When I first began practice more than 25 years ago, cardiovascular care was often siloed. The model was pretty much: ‘one patient, one cardiologist.’ If you thought you needed an interventional cardiologist or a surgeon to help with the care of your patient, you became, in essence, a general contractor, farming out procedures as you would contract out plumbing or electrical work for home renovation. At that time, the talents of our nursing colleagues were often underutilized. Nurses frequently undertook administrative and scheduling tasks rather than the critical work of patient assessment and education.
But today we function differently. We work as a team. And we make sure that our patients are part of that team. Take interventional cardiology, structural and valve surgery for example. They have greatly evolved over the years. Teams of nurse educators, surgeons, imaging cardiologists and interventional cardiologists work together, not only to provide the best therapeutic options for our patients with valvular disease, but those teams also increasingly embrace the patient as a pivotal member of the team. They engage the patient in shared decision making that is needed before choosing a specific therapy or pathway.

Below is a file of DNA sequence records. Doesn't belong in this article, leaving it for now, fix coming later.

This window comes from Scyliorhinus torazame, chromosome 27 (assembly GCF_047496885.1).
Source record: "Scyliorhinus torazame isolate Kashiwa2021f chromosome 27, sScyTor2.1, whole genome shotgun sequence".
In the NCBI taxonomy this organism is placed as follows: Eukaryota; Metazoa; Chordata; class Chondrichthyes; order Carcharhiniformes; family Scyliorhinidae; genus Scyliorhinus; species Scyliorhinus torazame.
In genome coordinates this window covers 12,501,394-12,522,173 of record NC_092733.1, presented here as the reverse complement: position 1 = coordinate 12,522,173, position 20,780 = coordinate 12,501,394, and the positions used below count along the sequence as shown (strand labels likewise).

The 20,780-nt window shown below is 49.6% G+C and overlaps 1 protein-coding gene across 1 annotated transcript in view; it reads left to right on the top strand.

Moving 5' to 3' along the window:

Look around you. New FACCs look across the aisle to your left. These are your teammates looking back at you. They are nurses, nurse practitioners, physicians’ assistants, pharmacologists and other talented clinicians. New AACCs look across the aisle to your right. These are your teammates looking back at you. Some of them are cardiologists just getting their feet wet in practice. They need your expertise to help them deliver excellent, multidisciplinary cardiovascular care. Remember what your teammates look like. Make sure that in your practice and/or at your home institution, you recognize each other for the talents you each bring to the team.